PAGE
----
Friday, April 30, 2010

6 questions with Daniel Collins, the 3rd feature on May 7th

Daniel Collins will be the third performer/poet at the May 7th Poetry Lab event at the Soundry in Vienna, VA

here's our 6 question mini-interview :

1) For you, which came first: the words or the music?

I was a writer first, I suppose. I remember writing stories and poems as soon as I was old enough to hold a pen (though I’m told I used to belt out a mean version of “Louie Louie” by the Kingsmen when I was still in the crib). But I began approaching music and writing seriously at about the same time, and for the same reason, to try to decipher the overwhelming madness, joy, hope and desperation that come along with being a teenager. My first band was a punk-rock group when I was about 13 years old. I started my first poetry journal around that same time. Music and poetry were essential to me in order to discover my own identity, and gain the courage to explore the world both internally and externally. They still are.

2) Can you briefly discuss how all the elements of the “artistic Daniel Collins” work together; film and poetry and music? Has there be a determined approach on your part to merge the three into a single expression of your work?

I do them all pretty much every day, and yet I approach them all differently. In one sense, I may film a performance of a song that I’ve written for online distribution, and I’m using all three art forms at once. But I have different artistic processes for each medium. I write songs differently than poetry, and filmmaking feels like more of a skill than an art much of the time. I also work as a filmmaker, I’m paid to do it, and discipline is essential to my success. I can approach the music and poetry in a different way. But I’m really drawn to the idea that film has the ability to bring other forms of expression to a wider audience, and in that sense I’d like to use film much more effectively as a way to share my own work and the work of others with the world.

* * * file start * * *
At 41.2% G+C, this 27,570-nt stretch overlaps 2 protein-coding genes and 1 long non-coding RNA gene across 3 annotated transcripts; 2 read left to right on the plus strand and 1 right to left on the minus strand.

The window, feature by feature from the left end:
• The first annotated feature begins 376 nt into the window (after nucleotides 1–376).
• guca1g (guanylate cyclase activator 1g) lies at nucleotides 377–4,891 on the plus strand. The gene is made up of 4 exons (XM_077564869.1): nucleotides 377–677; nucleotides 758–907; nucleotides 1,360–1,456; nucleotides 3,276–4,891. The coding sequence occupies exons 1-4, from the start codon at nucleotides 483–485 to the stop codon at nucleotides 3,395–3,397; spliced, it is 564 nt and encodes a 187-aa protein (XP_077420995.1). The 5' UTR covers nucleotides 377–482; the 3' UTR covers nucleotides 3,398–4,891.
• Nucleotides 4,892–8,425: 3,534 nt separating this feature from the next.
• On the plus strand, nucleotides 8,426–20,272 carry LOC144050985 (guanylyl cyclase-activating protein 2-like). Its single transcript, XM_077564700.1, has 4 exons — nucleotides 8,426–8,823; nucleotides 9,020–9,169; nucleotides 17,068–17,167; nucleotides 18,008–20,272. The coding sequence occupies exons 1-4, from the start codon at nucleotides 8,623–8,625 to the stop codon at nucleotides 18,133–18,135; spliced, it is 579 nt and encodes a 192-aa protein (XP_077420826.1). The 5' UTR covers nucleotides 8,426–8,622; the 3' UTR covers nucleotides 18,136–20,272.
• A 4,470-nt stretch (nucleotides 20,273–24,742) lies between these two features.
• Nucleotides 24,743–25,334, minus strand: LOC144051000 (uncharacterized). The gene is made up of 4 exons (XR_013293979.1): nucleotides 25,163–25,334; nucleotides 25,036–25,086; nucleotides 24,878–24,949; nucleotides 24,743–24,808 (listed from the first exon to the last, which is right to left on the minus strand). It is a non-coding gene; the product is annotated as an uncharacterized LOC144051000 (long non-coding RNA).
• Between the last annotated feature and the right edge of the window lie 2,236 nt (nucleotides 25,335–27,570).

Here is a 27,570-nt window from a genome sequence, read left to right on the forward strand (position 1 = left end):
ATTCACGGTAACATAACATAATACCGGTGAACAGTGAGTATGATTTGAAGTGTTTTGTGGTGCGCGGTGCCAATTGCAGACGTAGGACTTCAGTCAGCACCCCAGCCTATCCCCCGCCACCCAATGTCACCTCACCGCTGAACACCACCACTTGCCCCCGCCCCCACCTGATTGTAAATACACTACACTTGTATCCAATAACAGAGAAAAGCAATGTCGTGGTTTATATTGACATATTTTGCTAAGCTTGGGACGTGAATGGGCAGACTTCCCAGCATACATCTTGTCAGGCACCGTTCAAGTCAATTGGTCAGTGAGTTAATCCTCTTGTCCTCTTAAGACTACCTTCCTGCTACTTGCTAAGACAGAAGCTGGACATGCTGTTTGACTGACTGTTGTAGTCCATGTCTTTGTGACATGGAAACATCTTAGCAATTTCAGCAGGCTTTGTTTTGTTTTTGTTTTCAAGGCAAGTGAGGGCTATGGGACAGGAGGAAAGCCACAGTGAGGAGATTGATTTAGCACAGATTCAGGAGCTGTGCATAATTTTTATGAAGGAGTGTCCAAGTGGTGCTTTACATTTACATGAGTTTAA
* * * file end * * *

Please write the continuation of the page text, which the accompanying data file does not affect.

3) Do you feel that the Philly area is your “home” now, or do your feet still get itchy for travel?

I’ve got a great network of friends and fellow artists in Philadelphia, and I’m comfortable here in a lot of ways. I’ve been gigging and reading poetry here for years, so there’s a comfort level there. And it’s a great location. I can do a show in New York City on a Wednesday night and be at work the next morning. I can come to D.C. for a reading and still be back in time for a show in Philly the next night. But I travel every chance I get. Traveling is the most inspiring thing in my life. I try to leave the country a couple of times a year to get some perspective and get out of the grind. Living in the Northeast is like being in a rat trap sometimes. The traffic alone is enough to make you insane. Sooner than later I’d like to leave Philly for a while and spend some time living far away from all of the routines, customs and habits that I’ve become used to.

4) Can you tell the story of how you have become friends with John Sinclair?

John is one of many amazing people I’ve met through a wonderful non-profit organization called Common Ground on the Hill. It’s a two-week summer program at McDaniel College in Maryland that combines studies of traditional arts and social justice. I began attending as a volunteer and student in the late 90s, and now I’m part of the faculty there, teaching a course about documentary film as a tool for social change. I highly recommend checking it out. It’s a life changing experience!